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Clashes Between Students Protesting Fee Increases and Police in the DRC Turn Deadly

Police in the Democratic Republic of Congo have issued a warning to protesting students to vacate Kinshasa University after clashes left one police officer dead and two others injured.

News24 reports that police in the Democratic Republic of Congo have issued a warning to protesting students at Kinshasa University (UniKin) o vacate the campus.

The warning comes after clashes between the protesting students and the police resulted in the death of a police officer with two others suffering injuries. Students have been protesting against proposed increases in tuition fees.


This past Tuesday, the DRC government gave a 48-hour deadline for protesting students to vacate UniKin—a deadline the police are now emphasising today.

Part of a recent statement released by the police reads as follows:

"Any student found on the campus on Thursday "will be considered an infiltrator, an enemy of the Republic, and in league with the bandits" who killed the officer. Police will use all legal means to evacuate the campus and residences."

According to AfricaNews, local media reports indicate that tuition fees of 253 000 francs (USD 429) during the last academic year have nearly doubled to 485 000 francs (USD 822) this academic year. Many students have since been displaced with many others reporting that they currently have nowhere to sleep.

President Felix Tshisekedi is expected to meet with student leaders tomorrow in an effort to find a way to move forward.

Earlier last year, student protests erupted in the southeastern regions of the country after a large area, including Lubumbashi University, was left without electricity and water following damage caused to infrastructure by torrential rains. Additionally students also protested a hike in fees.

Violent clashes with the police subsequently led to the death of one police officer and three students according to IOL.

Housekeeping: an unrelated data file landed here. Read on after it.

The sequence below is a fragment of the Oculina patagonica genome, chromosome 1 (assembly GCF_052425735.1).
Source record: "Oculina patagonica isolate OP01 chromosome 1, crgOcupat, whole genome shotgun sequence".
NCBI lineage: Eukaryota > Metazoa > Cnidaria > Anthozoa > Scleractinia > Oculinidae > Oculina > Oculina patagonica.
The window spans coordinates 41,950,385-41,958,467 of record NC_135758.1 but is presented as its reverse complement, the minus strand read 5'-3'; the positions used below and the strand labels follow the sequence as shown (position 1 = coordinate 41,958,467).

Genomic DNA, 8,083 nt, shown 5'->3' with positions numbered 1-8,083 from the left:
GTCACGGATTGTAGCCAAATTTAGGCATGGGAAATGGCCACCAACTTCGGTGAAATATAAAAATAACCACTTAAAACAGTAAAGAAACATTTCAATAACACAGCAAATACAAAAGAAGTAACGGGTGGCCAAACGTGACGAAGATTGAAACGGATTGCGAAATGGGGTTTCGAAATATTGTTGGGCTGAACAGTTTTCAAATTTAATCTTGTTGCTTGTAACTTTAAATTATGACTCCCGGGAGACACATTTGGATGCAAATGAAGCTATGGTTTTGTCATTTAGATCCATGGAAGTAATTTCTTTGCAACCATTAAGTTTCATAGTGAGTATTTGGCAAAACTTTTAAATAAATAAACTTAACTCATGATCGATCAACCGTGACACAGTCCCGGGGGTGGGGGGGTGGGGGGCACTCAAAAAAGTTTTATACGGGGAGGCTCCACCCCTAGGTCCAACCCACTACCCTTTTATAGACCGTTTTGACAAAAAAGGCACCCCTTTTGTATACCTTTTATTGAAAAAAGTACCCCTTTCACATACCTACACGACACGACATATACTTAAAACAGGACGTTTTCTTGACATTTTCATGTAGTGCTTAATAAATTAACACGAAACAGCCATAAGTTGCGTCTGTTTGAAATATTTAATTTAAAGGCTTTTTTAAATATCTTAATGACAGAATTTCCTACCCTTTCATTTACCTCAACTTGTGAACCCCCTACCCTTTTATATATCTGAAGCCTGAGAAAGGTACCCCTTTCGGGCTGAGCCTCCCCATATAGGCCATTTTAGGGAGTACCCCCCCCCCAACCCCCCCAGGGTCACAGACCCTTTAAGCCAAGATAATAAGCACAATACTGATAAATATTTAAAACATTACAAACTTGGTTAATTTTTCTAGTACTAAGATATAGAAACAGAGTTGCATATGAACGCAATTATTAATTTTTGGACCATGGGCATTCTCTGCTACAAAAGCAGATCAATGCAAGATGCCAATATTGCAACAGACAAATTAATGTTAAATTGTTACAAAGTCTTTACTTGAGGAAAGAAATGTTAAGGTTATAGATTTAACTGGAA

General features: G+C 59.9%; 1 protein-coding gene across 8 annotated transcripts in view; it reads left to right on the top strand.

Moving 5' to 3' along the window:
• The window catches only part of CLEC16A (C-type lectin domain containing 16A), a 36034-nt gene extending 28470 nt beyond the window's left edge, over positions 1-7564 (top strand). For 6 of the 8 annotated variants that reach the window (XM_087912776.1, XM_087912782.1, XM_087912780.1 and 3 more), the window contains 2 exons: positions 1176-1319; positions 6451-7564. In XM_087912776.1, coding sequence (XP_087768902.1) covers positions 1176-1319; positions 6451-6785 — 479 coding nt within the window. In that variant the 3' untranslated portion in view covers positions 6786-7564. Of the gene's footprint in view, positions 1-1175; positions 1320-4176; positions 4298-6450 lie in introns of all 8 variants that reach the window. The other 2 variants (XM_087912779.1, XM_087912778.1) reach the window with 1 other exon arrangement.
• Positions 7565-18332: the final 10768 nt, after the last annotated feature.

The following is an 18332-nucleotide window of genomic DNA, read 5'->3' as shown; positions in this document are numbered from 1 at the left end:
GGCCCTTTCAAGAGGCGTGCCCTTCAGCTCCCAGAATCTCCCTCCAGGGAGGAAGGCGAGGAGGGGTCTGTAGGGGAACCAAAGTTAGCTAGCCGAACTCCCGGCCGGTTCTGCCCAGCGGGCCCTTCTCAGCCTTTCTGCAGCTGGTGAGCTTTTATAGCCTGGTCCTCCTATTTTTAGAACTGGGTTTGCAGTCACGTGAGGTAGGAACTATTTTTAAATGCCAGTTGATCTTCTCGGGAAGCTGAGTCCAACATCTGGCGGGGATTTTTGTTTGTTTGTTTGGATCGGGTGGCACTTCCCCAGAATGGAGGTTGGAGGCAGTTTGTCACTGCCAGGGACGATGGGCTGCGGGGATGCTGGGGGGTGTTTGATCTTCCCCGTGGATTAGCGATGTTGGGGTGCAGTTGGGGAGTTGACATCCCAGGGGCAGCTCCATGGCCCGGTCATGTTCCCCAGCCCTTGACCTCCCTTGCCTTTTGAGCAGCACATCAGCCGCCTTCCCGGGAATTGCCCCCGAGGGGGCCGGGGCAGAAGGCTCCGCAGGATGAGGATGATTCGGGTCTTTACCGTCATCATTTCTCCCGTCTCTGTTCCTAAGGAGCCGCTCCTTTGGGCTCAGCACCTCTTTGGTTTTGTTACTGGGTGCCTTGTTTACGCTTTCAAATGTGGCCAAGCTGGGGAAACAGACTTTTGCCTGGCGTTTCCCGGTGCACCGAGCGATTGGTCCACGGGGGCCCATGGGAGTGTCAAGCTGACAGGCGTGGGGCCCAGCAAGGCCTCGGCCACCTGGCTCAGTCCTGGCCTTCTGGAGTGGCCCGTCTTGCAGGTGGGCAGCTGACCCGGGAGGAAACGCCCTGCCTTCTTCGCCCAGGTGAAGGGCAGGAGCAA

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6 Samples From 'Éthiopiques' in Hip-Hop

A brief history of Ethio-jazz cultural exchange featuring songs by Nas & Damian Marley, K'naan, Madlib and more.

This article was originally published on OkayAfrica in March, 2017. We're republishing it here for our Crossroads series.

It's 2000 something. I'm holed up in my bedroom searching for samples to chop up on Fruity Loops. While deep into the free-market jungle of Amazon's suggested music section, I stumble across a compilation of Ethiopian music with faded pictures of nine guys jamming in white suit jackets. I press play on the 30 second sample.

My mind races with the opportunities these breakbeats offered a budding beat maker. Catchy organs, swinging horns, funky guitar riffs, soulful melodies and grainy and pained vocalists swoon over love lost and gained. Sung in my mother tongue—Amharic—this was a far cry from the corny synthesizer music of the 1990s that my parents played on Saturday mornings. I could actually sample this shit.

The next day, I burn a CD and pop it into my dad's car. His eyes light up when the first notes ooze out of the speakers. “Where did you get this?" He asks puzzlingly. “The internet," I respond smiling.

In the 1970s my dad was one of thousands of high school students in Addis Ababa protesting the monarchy. The protests eventually created instability which lead to a coup d'état. The monarchy was overthrown and a Marxist styled military junta composed of low ranking officers called the Derg came to power. The new regime subsequently banned music they deemed to be counter revolutionary. When the Derg came into power, Amha Eshete, a pioneering record producer and founder of Ahma Records, fled to the US and the master recordings of his label's tracks somehow ended up in a warehouse in Greece.

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